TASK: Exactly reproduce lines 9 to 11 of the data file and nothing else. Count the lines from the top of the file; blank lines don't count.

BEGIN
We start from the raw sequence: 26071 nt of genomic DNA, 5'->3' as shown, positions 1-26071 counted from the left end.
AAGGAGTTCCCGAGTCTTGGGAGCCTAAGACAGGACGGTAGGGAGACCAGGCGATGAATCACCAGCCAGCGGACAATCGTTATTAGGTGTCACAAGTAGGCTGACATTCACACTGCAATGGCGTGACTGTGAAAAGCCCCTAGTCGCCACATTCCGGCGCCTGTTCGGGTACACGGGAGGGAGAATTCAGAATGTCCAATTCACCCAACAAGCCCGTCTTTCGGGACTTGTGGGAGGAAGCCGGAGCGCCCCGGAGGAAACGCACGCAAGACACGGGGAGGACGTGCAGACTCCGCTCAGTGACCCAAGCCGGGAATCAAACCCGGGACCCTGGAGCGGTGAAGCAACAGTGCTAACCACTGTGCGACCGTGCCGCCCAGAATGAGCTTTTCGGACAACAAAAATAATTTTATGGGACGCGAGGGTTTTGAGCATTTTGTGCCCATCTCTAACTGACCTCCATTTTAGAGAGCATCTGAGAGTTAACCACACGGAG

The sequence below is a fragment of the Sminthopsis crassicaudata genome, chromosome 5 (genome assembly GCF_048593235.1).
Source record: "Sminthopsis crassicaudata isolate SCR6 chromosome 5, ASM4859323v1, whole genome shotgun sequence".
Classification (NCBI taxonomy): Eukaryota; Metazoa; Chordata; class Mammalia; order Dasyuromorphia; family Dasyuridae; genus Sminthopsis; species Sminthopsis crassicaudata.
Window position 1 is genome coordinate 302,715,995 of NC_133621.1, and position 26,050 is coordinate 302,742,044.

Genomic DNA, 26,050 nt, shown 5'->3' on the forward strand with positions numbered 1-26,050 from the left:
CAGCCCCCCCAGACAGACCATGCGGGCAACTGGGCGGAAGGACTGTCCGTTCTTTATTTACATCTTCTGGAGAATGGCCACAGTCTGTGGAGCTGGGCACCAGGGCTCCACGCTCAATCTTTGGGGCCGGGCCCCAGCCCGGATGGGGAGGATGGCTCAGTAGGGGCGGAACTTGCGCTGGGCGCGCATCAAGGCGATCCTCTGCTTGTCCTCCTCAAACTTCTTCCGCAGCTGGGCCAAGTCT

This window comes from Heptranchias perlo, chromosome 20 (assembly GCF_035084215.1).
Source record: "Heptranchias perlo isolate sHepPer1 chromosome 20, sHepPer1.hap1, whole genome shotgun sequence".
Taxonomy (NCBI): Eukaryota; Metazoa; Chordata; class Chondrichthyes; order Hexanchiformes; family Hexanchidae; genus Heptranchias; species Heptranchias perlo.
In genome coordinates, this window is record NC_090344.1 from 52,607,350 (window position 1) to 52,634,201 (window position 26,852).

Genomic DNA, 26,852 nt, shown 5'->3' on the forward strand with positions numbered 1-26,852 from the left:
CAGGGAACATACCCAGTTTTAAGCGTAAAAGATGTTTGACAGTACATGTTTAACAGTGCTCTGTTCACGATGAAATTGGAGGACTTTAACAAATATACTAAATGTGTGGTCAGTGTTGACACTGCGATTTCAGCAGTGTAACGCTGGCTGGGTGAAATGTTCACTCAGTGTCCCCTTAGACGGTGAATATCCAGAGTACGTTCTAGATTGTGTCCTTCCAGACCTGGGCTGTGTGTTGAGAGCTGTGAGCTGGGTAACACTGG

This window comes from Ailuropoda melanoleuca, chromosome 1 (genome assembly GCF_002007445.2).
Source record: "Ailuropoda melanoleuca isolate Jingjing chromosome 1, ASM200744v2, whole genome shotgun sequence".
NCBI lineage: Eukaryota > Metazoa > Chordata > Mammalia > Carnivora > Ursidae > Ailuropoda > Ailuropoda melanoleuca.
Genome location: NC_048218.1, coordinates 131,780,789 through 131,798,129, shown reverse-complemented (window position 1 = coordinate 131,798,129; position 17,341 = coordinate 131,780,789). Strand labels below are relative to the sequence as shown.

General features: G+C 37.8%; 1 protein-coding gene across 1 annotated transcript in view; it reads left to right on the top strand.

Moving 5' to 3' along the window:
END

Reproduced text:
This window comes from Heptranchias perlo, chromosome 20 (assembly GCF_035084215.1).
Source record: "Heptranchias perlo isolate sHepPer1 chromosome 20, sHepPer1.hap1, whole genome shotgun sequence".
Taxonomy (NCBI): Eukaryota; Metazoa; Chordata; class Chondrichthyes; order Hexanchiformes; family Hexanchidae; genus Heptranchias; species Heptranchias perlo.